In 2016, however, Cliff Avril dealt Romo an injury that cemented in my mind that he would never be the quarterback for my Cowboys again. After rookie Dak Prescott came to instant stardom, and  the QB controversy lasted all season, Romo came in and scored a touchdown in a meaningless game in Week 17 of the 2016 season. Meaningless for the playoffs, but that touchdown brought even more tears to my eyes. Don’t get me wrong, I love Dak, and I very much look forward to what he has the offer in terms of the future, but in the words of Terrell Owens: “that’s my quarterback.”

Now, 8 years since I fell in love with the abilities of Tony Romo, his time with Dallas is up. People who used to curse his name pretend to have always loved him. Fans everywhere want to sign him, after spending 10 years calling him a choker and a terrible QB. Romo owns every major QB stat in Cowboys history, as well as the most game winning drives and fourth quarter comebacks by a QB since 2006 IN THE NFL. How’s that for a choker, huh? Romo also holds the second highest QBR of all time, behind Aaron Rodgers.

Rather than saying “I can’t wait to see what Romo will do next season,” the talk is “will we cut him? Who will we trade him to? How much money will we save?” It seems such a massive amount of disrespect for a man who literally broke his back to keep the Cowboys as America’s Team.

It’s not the story book ending anyone wanted, especially Tony. Romo might not be wearing a Cowboys jersey next season, but I’ll be damned if any slander heads his way. Growing up, Danny White was my mom’s quarterback, Roger Staubach was my dad’s, and as long as I live and breathe, Antonio Ramiro Romo will be my quarterback.

Currently a senior in high school in suburban Dallas, avid fan of the Dallas Cowboys and TCU Horned Frogs.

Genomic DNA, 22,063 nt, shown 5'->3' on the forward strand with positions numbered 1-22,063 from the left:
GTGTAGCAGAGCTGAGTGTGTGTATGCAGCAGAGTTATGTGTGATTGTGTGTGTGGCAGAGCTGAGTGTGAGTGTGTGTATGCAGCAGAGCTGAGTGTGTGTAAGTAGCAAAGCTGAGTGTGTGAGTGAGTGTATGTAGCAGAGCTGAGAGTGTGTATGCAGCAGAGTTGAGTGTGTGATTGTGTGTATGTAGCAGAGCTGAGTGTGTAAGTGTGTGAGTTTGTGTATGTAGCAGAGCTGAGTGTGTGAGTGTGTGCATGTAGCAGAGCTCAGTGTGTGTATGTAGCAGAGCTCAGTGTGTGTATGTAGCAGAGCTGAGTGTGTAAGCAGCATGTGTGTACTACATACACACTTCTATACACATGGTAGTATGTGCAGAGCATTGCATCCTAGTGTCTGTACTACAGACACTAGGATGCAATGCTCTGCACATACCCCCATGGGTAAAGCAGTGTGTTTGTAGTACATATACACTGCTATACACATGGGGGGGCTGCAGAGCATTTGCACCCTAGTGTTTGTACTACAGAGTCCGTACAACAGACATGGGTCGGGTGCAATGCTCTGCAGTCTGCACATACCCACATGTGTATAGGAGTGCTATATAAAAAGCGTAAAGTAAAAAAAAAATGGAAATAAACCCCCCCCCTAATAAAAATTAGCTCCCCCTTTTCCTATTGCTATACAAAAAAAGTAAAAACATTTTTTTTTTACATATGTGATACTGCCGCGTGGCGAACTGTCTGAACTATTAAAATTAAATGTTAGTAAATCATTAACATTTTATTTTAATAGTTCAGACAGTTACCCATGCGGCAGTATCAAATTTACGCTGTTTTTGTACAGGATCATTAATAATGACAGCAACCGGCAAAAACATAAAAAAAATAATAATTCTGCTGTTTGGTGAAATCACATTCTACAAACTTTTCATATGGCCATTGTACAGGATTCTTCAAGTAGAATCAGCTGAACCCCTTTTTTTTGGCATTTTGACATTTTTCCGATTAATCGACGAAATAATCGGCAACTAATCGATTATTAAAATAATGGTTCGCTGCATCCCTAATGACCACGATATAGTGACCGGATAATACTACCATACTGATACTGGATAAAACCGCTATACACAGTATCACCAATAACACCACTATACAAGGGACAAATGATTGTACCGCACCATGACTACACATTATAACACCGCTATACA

Dallas Cowboys

I was wrong about Leighton Vander Esch



On Thursday, April 26, 2018, I sat inside my friend’s dorm in Commerce, TX, and stared anxiously at his television while the NFL Draft played.

Every year since 2014, Draft Day has been a holiday of sorts for me. I request the day off from my job, find a couple of friends, get some food together and enjoy watching 32 NFL franchises attempt to build the future of their team.

The Dallas Cowboys had just come off a disappointing 9-7 season that had fans and analysts across the country pushing for the firing of head coach Jason Garrett and offensive coordinator Scott Linehan.

America’s Team held the 19th overall pick in the first round. Several names flew through my head as I thought about which rookie I wanted to don the Star in 2018: Vita Vea, Derwin James, Calvin Ridley and Harold Landry just to name a few.

These players all filled glaring needs for the Cowboys. Vea and Landry would cement the defensive line that had seen major improvements in 2017. Derwin James would allow Byron Jones to move back to cornerback and would give new defensive backs coach Kris Richard an amazing slew of talent to use. Calvin Ridley would give the offense a tall, powerful receiver that could learn alongside Dez – prior to his eventual release from the team over the summer.